A few months ago, I flew Polaris business class on a United flight from Dulles (IAD) to Paris (CDG). It was only when I got to my hotel in Paris I realized that I didn’t have my iPad or its bag or accessories. Since I had been working on it in the restaurant in the Polaris lounge and then went directly to the gate, I knew I either left it propped up on my table when I packed up or in my business-class seat. But what was the best method to alert the airline about my careless mishap and (hopefully) retrieve it? With spotty data and WiFi, searching for information on my phone was frustrating and slow. Here’s what I learned from the anxiety-inducing experience (and unexpected ending) about what to do if you leave something behind on your flight:
If You Realize Soon After You Disembark You’ve Forgotten Something on the Plane, Stay at the Gate
As passengers deplane, the cleaning and maintenance crew boards to dispose of cups, napkins, newspapers and other trash left behind. They also often find items (including iPads and phones) tucked into seatback pockets, dropped in between seats, or left on the floor. If there is still an agent at your gate, they might be able to make a call onto the plane or just walk back on to see if they can locate it for you. Note: Passengers aren’t allowed to reboard.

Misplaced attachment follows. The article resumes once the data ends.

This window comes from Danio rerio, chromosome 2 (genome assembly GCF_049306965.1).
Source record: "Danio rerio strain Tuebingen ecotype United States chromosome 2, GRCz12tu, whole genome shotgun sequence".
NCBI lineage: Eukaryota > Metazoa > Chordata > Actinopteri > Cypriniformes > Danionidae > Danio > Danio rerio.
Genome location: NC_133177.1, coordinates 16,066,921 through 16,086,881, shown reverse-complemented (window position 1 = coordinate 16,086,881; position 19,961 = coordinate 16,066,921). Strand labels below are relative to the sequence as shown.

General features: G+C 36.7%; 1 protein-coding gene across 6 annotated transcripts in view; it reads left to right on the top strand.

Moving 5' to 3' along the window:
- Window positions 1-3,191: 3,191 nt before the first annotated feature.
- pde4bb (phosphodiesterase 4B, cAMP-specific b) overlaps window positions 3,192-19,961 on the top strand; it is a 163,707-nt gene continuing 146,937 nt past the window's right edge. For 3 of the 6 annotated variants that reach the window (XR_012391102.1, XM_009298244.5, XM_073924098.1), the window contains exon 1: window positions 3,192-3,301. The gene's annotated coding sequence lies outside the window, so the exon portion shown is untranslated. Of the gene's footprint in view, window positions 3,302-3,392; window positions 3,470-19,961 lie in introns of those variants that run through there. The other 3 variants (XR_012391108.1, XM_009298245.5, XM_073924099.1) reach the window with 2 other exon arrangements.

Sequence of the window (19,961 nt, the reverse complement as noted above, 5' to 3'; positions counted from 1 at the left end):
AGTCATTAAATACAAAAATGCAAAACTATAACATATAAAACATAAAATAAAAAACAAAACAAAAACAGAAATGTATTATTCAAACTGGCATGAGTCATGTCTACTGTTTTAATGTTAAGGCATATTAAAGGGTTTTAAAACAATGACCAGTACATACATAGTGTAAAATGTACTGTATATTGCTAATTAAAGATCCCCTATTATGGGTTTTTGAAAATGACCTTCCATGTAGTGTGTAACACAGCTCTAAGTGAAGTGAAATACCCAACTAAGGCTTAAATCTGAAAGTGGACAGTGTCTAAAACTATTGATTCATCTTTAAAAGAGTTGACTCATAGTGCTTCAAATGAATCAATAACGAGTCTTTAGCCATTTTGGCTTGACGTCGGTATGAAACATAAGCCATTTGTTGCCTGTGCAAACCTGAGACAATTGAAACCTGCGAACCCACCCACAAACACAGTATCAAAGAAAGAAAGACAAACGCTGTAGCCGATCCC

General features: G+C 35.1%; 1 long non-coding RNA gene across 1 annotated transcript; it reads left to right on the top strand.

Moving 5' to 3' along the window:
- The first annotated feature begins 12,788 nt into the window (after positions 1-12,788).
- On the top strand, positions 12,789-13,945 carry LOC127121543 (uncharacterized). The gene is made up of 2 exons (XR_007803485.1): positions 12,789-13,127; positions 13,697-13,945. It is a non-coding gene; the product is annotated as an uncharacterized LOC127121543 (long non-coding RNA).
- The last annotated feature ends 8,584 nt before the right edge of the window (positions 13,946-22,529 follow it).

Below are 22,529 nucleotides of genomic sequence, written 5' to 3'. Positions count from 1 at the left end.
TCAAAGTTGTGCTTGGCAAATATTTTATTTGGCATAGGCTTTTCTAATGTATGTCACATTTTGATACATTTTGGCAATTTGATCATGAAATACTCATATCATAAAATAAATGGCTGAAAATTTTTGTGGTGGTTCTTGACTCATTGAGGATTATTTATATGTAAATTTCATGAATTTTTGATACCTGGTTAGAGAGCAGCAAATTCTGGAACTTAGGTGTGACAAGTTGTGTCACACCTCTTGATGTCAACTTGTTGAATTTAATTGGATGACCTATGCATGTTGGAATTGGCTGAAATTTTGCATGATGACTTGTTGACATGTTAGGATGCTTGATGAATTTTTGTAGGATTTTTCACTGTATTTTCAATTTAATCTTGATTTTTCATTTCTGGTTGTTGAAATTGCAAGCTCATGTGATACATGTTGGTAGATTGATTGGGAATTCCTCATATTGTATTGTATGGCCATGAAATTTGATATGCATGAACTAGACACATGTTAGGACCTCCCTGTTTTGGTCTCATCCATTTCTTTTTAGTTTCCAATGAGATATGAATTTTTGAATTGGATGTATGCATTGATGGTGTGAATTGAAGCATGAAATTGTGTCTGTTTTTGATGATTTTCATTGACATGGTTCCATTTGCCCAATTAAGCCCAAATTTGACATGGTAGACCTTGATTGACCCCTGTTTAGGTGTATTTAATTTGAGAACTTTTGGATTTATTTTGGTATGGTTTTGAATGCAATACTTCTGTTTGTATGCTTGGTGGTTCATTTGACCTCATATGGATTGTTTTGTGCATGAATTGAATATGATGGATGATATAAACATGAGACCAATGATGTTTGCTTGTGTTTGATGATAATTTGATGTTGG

If You Realize You’ve Left Something When You’re in Baggage Claim or out of the Airport, Try Calling the Airline
As I rifled through my laptop bag at my hotel and realized my iPad and carrying bag were not in it, I admittedly freaked out. Since I have 1K status, my first inclination was to call the dedicated United 1K customer service number. At that point, though, I was convinced I had left it in the Polaris lounge. I spoke to a representative who sympathized with my plight and actually gave me the phone number for the Polaris lounge at Dulles. But since it was still the middle of the night on the East Coast, I had to wait a few hours to reach out. Once I did get through to somebody, he was pretty gruff. I told him it had been given to me by United customer service. He put me on hold while someone checked the restaurant where I had been sitting and the reception desk, got back on the phone to tell me there was nothing there and offered the dreaded suggestion of filling out a form online.
If Your Airline has an Online Form for Lost Items, Fill it out Early and Completely
It turns out most airlines outsource loss mitigation to third parties, and an online form proves the quickest and easiest way to catalog your item and hopefully get it back in your hands. United’s Report Lost Items page has a link to the form as well as information on what to expect after you complete it. I filled it out on my phone, including the flight number and date, type of item, airport, location last seen, contact info and whether my item had an AirTag or other location tracker (it didn’t). Once I selected iPad, an additional window popped up allowing me to specify details including the color, case color, serial number (if known), model and description of the screen saver. It also gave me the option to include a photo.